I think also of 1 Corinthians 6:9-11. Here Paul reminds the Christians in Corinth of their past life of sin before placing their faith in Christ and of the cleansing they have received. He says, “Or do you not know that the unrighteous will not inherit the kingdom of God? Do not be deceived: neither the sexually immoral, nor idolaters, nor adulterers, nor men who practice homosexuality, nor thieves, nor the greedy, nor drunkards, nor revilers, nor swindlers will inherit the kingdom of God. And such were some of you. But you were washed, you were sanctified, you were justified in the name of the Lord Jesus Christ and by the Spirit of our God” (1 Corinthians 6:9–11, ESV).

Here Paul reminds the Corinthian Christians of what they once were and what they now are. You used to be all of these vile things, “But you were washed, you were sanctified, you were justified in the name of the Lord Jesus Christ and by the Spirit of our God.” When were they washed, sanctified (set apart positionally), and justified (declared not guilty by God in heaven)? The moment they were drawn to faith in Jesus through the hearting of the gospel and by the working of the Spirit of our God. 

Brothers and sisters, the stones of God’s new creation temple must be holy and pure, free from the defilement of sin. And the only way for these stones to be holy is for God to make them holy by applying the blood of Christ to them. If we are to be holy before God, we must be cleansed. We must be washed. We must be justified and renewed. Our filthy defiled garments must be removed, and we must be clothed with Christ’s righteousness. All of this is received by faith in Christ alone. It is a gift freely given by God, and as a gift, it cannot be earned but must be received.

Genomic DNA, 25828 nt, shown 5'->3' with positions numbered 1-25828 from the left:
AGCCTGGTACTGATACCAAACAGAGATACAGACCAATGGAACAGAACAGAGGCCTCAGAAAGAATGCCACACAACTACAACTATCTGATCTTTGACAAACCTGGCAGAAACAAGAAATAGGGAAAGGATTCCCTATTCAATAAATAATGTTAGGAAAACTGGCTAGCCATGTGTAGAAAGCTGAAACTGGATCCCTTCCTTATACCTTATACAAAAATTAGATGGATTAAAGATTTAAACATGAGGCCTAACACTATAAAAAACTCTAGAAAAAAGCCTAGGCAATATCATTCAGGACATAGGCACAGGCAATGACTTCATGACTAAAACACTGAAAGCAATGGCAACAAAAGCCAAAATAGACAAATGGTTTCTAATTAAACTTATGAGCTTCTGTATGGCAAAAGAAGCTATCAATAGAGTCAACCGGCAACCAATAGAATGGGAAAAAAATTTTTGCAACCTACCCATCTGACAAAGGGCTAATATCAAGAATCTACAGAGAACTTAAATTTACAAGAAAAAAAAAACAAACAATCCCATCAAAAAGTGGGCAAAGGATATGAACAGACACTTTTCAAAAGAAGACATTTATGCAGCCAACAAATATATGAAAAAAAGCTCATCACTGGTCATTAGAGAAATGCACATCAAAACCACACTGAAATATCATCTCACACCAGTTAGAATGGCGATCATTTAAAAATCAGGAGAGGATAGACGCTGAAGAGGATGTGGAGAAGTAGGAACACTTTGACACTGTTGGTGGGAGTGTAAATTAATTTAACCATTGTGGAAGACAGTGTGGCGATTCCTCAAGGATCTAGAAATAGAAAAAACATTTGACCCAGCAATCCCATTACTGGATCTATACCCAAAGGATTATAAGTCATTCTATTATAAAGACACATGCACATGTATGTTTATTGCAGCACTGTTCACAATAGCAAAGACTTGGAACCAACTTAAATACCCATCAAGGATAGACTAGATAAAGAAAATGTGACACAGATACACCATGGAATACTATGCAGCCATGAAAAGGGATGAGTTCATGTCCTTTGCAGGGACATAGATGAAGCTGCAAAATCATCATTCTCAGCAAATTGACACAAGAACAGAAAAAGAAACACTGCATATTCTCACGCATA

The Stones Of God’s Temple Will Pursue Holiness In Their Way Of Life

So then, the first thing that must be said is this: the stones of God’s new creation temple are those who have been made holy by the shed blood of Christ. Secondly, the stones of God’s new creation temple will pursue holiness in their way of life. Stated differently, they will strive to be holy because they have been made holy.

Brothers and sisters, the order is very important. We do not strive to be holy in order to be made holy before God. No, having been made holy (by God’s grace and through faith in Christ) we do then strive to live a holy life before him. To state the matter in different theological terms, justification leads to progressive sanctification flows out of justification, not the other way around. Or, to quote John, “We love because [God] first loved us” (1 John 4:19, ESV). God does not love us because we took the initiative to love him. No, it is God who takes the initiative. It is God who first does a work in us to cleanse and renew us. And then we worship and serve him in response to his love and grace and in the power and freedom of the new life that he has given to us through our Spirit-wrought union to Christ Jesus. 

We must get the order right. To get the order wrong means that we do not understand nor believe the gospel. The gospel is not be holy to be made right with God. The gospel is that God makes all who trust in Christ holy. This is by his grace. This gift is received by faith. And those who are made holy will certainly strive to be holy in their way of life, because God has cleansed them, renewed them in the mind, will, and affections, freed them from bondage, and empowered them with his Spirit. 

With this clarification stated (so as to protect the gospel and to guard against the error of legalism) it must now be stressed, that God’s people will indeed strive after holiness. Consider seven things about striving after holiness. 

One, the Scriptures command God’s people to strive for holiness. We need not leave 1 Peter to see this. In chapter 1:3-5, Peter blesses “the God and Father of our Lord Jesus Christ! [Who] According to his great mercy… has caused us to be born again to a living hope through the resurrection of Jesus Christ from the dead, to an inheritance that is imperishable, undefiled, and unfading, kept in heaven for [us], who by God’s power are being guarded through faith for a salvation ready to be revealed in the last time” (1 Peter 1:3–5, ESV). Notice the emphasis is first placed upon what God has done for us. And then in 1:13 he says, “Therefore, preparing your minds for action, and being sober-minded, set your hope fully on the grace that will be brought to you at the revelation of Jesus Christ. As obedient children, do not be conformed to the passions of your former ignorance, but as he who called you is holy, you also be holy in all your conduct, since it is written, ‘You shall be holy, for I am holy’” (1 Peter 1:13–16, ESV).